The fate of the old KHS isn’t yet determined, but it’s looking like demolition is the most likely outcome. It’s on prime real estate, after all.

What makes me sad, I think, is how it will be gone before I have the chance to get super nostalgic about that garbage building and those so-called golden years. I haven’t even gone to a class reunion yet. Now I’ll only get to share these experiences by pulling into a random parking lot and gesturing over the sloping land: “This is how it once was.”

There is one thing that gives me hope, though —  the rumors.

When I was covering the city beat at the Kearney Hub the new high school came up plenty at city council and planning commission meetings. A recurring and baffling issue to city and school officials was the rumor that the new building is in a flood zone.

Like the landfill idea before it, the flood zone rumor isn’t true. But I’m not going to dispel that. I liked the idea of a garbage building.

For me, the rumors about the building made the school feel like a character in my life, not some run-down place I had to sit in for seven hours a day. And since it was the only public high school in town, everyone had a story about KHS. It was an easy topic of conversation, much like the weather or the Huskers.

To the class of 2066: I hope you enjoy your flood building. Believe the rumors, or make up your own. Just be sure to tell me about them.

P.S. My favorite fact about the old KHS? I had a math teacher tell me once that the visible arches that make up the auditorium and gym are not semi-circles; rather, they are a half of an ellipse. (Who said I didn’t learn anything in geometry?)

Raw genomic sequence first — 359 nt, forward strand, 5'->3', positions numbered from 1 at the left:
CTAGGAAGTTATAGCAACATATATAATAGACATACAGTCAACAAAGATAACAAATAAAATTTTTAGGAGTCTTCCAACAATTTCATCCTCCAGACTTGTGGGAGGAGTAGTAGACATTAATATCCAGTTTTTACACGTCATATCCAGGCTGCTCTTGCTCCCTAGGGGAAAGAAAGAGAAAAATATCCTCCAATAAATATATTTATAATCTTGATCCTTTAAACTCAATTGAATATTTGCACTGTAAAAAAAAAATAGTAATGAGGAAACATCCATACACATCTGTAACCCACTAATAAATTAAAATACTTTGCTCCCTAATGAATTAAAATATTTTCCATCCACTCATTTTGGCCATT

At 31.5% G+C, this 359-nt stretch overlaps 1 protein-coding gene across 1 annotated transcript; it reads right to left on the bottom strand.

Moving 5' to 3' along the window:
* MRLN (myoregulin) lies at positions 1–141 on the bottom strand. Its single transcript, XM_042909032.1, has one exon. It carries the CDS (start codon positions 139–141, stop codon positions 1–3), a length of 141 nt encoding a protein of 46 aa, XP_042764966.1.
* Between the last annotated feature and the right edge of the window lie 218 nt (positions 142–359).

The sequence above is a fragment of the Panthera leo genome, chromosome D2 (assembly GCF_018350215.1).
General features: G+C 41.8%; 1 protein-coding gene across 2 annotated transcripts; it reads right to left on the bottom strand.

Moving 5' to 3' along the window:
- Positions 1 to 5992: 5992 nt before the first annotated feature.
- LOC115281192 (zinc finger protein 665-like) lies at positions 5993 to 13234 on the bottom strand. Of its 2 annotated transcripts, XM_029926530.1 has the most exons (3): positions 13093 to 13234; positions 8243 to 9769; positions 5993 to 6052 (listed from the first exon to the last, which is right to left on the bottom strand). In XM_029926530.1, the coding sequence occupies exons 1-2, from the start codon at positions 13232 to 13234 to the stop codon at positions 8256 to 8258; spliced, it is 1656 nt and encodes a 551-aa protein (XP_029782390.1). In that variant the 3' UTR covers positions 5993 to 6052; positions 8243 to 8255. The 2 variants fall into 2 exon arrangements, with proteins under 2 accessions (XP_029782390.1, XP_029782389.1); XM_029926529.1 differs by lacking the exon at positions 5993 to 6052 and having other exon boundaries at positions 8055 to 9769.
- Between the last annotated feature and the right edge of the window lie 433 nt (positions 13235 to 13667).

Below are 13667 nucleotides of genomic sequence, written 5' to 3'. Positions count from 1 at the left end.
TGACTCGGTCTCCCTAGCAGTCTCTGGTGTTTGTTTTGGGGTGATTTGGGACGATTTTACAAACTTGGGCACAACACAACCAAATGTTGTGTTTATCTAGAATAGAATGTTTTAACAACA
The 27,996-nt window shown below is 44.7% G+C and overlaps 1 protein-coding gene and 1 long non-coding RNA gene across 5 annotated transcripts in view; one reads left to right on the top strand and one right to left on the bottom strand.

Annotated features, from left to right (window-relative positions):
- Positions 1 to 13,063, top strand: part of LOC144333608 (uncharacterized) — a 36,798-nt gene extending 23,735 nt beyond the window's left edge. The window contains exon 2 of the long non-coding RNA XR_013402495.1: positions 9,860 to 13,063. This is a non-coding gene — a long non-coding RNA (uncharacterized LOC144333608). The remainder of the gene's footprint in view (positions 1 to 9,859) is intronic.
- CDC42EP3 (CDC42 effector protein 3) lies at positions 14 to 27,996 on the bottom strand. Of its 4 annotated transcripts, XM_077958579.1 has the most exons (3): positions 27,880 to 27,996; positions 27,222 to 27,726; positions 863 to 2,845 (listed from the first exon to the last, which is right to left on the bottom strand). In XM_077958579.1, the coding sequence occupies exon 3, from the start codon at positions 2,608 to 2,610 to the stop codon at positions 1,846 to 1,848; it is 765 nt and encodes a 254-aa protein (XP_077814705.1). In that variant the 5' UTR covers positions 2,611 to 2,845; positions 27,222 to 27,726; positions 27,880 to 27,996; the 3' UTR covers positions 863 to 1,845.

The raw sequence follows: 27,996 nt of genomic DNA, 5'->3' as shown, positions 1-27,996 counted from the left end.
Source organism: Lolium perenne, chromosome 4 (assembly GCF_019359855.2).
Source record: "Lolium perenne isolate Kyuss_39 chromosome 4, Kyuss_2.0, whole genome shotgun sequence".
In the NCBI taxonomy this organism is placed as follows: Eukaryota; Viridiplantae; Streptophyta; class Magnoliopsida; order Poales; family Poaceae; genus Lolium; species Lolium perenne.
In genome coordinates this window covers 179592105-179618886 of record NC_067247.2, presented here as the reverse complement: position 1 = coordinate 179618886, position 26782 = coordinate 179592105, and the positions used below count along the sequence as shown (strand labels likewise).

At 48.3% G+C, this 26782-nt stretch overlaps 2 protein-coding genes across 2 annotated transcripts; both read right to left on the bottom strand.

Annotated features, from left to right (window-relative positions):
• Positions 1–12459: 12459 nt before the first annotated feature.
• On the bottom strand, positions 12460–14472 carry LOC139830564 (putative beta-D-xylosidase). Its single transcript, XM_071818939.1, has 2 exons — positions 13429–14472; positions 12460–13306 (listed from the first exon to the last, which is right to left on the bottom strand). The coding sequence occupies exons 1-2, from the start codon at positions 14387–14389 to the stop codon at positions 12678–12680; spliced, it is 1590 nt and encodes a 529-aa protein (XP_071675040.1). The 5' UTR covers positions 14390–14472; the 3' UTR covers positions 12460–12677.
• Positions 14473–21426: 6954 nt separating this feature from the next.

Thoughts on permanent eyeliner

André Benedix, via Flikr
André Benedix, via Flikr

Would you get eyeliner tattooed on your face? Or, should I say, would you get a tattoo on your eyelid, made to look like eyeliner?

I’ve been thinking about that question quite a bit in the past few weeks. I’ve had a handful of conversations with women (no men) who have thought about the procedure, and a few less who have gone through with the procedure. (It looks very good, nice and natural.)

It would be nice to have permanent eyeliner. I could wake up, ready to go. I could touch my optical area without smudging dark brown goop all over my eyelid and fingers. I might look refreshed and “put together.” I can see why people elect to have this procedure done. And maybe in the future, I will have eyeliner tattooed on my face.

But I wish I could get other things permanently affixed to my face. (And I don’t mean lip liner or faux eyelash inserts.)